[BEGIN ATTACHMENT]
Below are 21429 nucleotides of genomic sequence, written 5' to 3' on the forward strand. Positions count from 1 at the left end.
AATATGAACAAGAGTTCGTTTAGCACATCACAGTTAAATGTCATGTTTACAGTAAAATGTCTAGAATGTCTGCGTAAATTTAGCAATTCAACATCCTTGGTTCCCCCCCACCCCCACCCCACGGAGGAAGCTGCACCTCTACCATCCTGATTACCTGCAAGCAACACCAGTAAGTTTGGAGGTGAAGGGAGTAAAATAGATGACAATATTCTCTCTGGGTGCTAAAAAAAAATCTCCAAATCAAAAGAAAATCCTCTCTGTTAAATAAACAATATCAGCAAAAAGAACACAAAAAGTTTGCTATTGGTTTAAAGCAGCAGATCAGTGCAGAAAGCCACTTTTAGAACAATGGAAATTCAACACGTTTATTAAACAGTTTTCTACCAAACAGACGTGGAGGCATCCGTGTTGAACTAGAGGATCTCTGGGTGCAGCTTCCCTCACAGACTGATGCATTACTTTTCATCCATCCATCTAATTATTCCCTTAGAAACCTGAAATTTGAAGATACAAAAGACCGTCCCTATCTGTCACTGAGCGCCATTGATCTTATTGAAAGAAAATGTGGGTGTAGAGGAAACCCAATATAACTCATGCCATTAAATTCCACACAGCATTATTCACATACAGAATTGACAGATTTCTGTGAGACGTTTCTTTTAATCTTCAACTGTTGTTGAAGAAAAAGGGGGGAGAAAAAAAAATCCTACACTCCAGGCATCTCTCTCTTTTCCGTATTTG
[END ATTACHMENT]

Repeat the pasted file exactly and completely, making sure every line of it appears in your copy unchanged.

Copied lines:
Below are 21429 nucleotides of genomic sequence, written 5' to 3' on the forward strand. Positions count from 1 at the left end.
AATATGAACAAGAGTTCGTTTAGCACATCACAGTTAAATGTCATGTTTACAGTAAAATGTCTAGAATGTCTGCGTAAATTTAGCAATTCAACATCCTTGGTTCCCCCCCACCCCCACCCCACGGAGGAAGCTGCACCTCTACCATCCTGATTACCTGCAAGCAACACCAGTAAGTTTGGAGGTGAAGGGAGTAAAATAGATGACAATATTCTCTCTGGGTGCTAAAAAAAAATCTCCAAATCAAAAGAAAATCCTCTCTGTTAAATAAACAATATCAGCAAAAAGAACACAAAAAGTTTGCTATTGGTTTAAAGCAGCAGATCAGTGCAGAAAGCCACTTTTAGAACAATGGAAATTCAACACGTTTATTAAACAGTTTTCTACCAAACAGACGTGGAGGCATCCGTGTTGAACTAGAGGATCTCTGGGTGCAGCTTCCCTCACAGACTGATGCATTACTTTTCATCCATCCATCTAATTATTCCCTTAGAAACCTGAAATTTGAAGATACAAAAGACCGTCCCTATCTGTCACTGAGCGCCATTGATCTTATTGAAAGAAAATGTGGGTGTAGAGGAAACCCAATATAACTCATGCCATTAAATTCCACACAGCATTATTCACATACAGAATTGACAGATTTCTGTGAGACGTTTCTTTTAATCTTCAACTGTTGTTGAAGAAAAAGGGGGGAGAAAAAAAAATCCTACACTCCAGGCATCTCTCTCTTTTCCGTATTTG